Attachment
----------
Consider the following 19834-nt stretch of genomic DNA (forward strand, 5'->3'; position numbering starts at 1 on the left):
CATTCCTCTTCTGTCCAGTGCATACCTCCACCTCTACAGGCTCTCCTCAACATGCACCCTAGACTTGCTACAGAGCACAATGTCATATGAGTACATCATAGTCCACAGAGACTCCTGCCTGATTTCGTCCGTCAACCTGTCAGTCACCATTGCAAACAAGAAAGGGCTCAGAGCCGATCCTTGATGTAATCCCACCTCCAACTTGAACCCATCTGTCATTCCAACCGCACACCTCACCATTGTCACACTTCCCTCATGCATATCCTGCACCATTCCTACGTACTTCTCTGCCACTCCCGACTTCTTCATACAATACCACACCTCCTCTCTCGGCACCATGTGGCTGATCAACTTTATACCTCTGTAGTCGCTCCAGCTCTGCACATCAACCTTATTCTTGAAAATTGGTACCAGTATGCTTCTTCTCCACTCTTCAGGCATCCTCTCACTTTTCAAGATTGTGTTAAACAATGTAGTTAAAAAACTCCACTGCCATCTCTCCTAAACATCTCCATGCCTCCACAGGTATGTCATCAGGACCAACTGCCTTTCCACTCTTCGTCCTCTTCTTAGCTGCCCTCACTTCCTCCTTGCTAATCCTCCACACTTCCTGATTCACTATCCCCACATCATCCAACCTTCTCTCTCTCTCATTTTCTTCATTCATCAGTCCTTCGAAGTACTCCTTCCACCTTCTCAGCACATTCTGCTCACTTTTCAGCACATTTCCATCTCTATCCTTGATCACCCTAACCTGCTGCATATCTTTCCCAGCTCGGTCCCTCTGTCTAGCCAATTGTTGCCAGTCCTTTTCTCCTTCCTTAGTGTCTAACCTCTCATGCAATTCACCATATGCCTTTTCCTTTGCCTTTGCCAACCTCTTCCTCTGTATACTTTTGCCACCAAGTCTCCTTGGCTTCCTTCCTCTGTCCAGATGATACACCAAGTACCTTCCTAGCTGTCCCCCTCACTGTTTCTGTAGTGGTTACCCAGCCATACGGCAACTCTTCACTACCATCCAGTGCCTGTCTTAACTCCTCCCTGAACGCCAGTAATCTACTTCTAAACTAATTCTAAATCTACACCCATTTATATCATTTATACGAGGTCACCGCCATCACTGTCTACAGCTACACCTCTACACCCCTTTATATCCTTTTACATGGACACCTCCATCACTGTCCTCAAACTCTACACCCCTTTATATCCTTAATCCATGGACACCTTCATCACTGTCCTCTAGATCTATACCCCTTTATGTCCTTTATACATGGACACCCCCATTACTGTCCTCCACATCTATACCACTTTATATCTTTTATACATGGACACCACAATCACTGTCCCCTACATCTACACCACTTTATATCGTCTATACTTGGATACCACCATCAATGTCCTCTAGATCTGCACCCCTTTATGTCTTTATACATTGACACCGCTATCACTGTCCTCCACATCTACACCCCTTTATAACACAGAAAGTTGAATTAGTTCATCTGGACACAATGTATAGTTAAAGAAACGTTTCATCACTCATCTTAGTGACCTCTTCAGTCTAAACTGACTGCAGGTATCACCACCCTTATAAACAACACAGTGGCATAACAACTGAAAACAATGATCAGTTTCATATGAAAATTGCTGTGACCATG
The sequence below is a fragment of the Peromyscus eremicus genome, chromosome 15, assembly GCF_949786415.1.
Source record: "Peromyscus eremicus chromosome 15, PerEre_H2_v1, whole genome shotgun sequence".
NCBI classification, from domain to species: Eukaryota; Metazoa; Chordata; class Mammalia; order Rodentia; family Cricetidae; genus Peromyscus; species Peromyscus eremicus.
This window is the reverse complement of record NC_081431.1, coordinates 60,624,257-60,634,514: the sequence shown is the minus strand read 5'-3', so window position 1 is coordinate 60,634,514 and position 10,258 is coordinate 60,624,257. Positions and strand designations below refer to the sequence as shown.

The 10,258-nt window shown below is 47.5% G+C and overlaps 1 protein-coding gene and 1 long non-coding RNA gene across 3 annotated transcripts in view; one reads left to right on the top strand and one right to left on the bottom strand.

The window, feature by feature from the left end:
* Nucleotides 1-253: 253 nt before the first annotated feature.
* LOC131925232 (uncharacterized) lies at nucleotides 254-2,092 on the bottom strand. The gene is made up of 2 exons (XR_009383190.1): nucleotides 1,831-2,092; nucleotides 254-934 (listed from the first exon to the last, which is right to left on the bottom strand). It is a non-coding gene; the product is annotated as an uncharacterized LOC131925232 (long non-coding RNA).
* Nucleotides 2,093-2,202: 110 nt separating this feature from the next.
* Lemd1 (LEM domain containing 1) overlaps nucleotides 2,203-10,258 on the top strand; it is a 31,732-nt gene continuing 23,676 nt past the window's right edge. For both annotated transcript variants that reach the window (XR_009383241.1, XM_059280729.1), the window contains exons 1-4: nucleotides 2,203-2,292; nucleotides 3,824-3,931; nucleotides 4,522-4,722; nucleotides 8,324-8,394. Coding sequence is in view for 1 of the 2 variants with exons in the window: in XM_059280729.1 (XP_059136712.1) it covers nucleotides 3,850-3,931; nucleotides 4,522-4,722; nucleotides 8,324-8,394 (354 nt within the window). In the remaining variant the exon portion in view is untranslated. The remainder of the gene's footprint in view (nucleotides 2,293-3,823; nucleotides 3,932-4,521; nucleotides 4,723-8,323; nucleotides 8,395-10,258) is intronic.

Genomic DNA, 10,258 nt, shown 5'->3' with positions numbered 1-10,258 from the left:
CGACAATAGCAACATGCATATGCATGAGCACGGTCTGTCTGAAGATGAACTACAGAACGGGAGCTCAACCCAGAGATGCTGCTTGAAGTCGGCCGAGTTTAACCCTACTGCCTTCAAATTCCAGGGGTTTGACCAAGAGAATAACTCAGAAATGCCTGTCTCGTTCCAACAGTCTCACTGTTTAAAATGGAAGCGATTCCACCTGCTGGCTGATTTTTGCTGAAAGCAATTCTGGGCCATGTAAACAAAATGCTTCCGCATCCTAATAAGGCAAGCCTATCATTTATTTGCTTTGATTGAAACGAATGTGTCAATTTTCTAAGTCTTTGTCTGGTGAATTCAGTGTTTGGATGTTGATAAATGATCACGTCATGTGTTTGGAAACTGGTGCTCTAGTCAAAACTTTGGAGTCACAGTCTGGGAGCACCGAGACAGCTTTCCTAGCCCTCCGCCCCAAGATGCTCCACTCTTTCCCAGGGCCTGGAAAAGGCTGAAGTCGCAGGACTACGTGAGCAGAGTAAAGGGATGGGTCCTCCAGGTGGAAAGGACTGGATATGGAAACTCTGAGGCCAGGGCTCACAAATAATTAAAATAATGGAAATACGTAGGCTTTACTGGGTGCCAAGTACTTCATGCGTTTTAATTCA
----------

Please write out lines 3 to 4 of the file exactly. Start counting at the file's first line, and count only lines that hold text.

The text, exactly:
The sequence below is a fragment of the Peromyscus eremicus genome, chromosome 15, assembly GCF_949786415.1.
Source record: "Peromyscus eremicus chromosome 15, PerEre_H2_v1, whole genome shotgun sequence".